in the sense that the paramount goal of his life was to live ac- 
cording to God's principles, to make "salvation" the supreme 
concern to which all other activities were subordinated. To- 
day, nothing of such effort is present. Daily life is strictly 
separated from any religious values. It is devoted to the striv- 
ing for material comforts, and for success on the personality 
market. The principles on which our secular efforts are built 
are those of indifference and egotism (the latter often labeled 
as "individualism," or "individual initiative"). Man of truly 
religious cultures may be compared with children at the age 
of eight, who need father as a helper, but who begin to 
adopt his teachings and principles in their lives. Contempo- 
rary man is rather like a child of three, who cries for father 


when he needs him, and otherwise is quite self-sufficient 
when he can play. 

In this respect, in the infantile dependence on an anthro- 
pomorphic picture of God without the transformation of life 
according to the principles of God, we are closer to a primi- 
tive idolatric tribe than to the religious culture of the Middle 
Ages, In another respect our religious situation shows fea- 
tures which are new, and characteristic only of contemporary 
Western capitalistic society. I can refer to statements made 
in a previous part of this book. Modern man has transformed 
himself into a commodity; he experiences his life energy as 
an investment with which he should make the highest profit, 
considering his position and the situation on the personality 
market, He is alienated from himself, from his fellow men 
and from nature. His main aim is profitable exchange of his 
skills, knowledge, and of himself, his "personality package"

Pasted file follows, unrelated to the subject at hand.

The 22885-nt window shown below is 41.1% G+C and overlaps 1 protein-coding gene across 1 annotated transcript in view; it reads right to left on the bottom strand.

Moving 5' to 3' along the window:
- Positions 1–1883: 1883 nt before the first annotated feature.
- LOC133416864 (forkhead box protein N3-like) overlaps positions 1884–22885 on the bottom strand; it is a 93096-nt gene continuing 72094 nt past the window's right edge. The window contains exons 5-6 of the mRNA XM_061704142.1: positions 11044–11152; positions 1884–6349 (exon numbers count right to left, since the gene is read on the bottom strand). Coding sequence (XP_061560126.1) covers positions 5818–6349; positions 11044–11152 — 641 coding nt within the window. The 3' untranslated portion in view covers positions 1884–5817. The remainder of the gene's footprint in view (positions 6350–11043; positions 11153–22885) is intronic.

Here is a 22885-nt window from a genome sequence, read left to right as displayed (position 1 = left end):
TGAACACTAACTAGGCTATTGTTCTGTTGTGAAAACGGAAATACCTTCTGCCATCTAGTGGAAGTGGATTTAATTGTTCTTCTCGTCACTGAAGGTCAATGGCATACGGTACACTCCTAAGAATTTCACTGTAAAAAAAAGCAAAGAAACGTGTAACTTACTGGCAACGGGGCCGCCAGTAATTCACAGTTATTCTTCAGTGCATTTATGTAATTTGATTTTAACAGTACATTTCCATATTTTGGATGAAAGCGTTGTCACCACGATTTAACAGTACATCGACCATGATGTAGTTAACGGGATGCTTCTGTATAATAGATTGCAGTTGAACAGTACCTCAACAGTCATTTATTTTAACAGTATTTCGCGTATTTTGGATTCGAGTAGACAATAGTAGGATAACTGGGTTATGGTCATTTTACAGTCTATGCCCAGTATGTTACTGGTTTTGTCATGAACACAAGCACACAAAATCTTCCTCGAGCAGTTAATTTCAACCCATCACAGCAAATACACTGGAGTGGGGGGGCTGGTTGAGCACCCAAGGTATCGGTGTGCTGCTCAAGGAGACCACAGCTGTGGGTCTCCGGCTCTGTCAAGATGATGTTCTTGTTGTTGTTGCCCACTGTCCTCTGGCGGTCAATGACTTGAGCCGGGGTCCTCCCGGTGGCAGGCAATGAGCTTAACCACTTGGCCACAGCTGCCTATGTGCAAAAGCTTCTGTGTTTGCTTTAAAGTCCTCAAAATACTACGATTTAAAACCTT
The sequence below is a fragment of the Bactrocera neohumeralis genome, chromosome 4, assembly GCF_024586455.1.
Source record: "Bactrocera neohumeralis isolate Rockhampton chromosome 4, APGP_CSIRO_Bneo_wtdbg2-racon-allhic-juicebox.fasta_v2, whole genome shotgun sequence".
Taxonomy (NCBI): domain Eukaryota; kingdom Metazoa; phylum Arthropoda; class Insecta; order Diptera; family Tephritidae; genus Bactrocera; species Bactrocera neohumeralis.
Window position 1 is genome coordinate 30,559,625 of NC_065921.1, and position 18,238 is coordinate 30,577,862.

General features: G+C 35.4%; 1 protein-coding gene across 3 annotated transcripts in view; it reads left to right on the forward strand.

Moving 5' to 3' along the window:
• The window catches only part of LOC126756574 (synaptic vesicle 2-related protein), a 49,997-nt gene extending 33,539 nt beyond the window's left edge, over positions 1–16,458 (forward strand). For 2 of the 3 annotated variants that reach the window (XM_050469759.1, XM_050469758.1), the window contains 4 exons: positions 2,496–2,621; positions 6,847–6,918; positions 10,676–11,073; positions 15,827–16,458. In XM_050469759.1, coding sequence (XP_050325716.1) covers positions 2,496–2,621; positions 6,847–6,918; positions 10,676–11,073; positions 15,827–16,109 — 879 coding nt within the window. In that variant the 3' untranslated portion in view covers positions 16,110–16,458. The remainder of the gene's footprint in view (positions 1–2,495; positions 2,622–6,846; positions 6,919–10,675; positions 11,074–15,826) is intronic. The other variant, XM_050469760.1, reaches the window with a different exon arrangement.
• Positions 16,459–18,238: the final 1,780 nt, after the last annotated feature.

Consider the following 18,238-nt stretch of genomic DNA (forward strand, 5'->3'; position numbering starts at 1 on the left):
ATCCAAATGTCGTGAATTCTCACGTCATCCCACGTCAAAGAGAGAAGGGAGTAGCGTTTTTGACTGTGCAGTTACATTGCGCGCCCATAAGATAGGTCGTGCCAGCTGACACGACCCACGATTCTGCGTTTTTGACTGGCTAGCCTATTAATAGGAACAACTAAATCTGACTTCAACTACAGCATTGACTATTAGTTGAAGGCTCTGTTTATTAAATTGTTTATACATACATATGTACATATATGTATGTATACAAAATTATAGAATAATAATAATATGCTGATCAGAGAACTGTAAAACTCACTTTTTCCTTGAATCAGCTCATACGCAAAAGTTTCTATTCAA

with others who are equally intent on a fair and profitable 
exchange. Life has no goal except the one to move, no 
principle except the one of fair exchange, no satisfaction 
except the one to consume. 

What can the concept of God mean under these circum- 
stances? It is transformed from its original religious meaning 
into one fitting the alienated culture of success. In the reli- 
gious revival of recent times, the belief in God has been trans- 
formed into a psychological device to make one better fitted 
for the competitive struggle. 

Religion allies itself with auto-suggestion and psychother- 
apy to help man in his business activities. In the twenties 
one had not yet called upon God for purposes of "improving 
one's personality." The best-seller in the year 1938, Dale 


Carnegie's How to Win Friends and Influence People, re- 
mained on a strictly secular level. What was the function of 
Carnegie's book at that time is the function of our greatest 
best-seller today, The Power of Positive Thinking by the 
Reverend N. V. Peale. In this religious book it is not even 
questioned whether our dominant concern with success is in 
itself in accordance with the spirit of monotheistic religion. 
On the contrary, this supreme aim is never doubted, but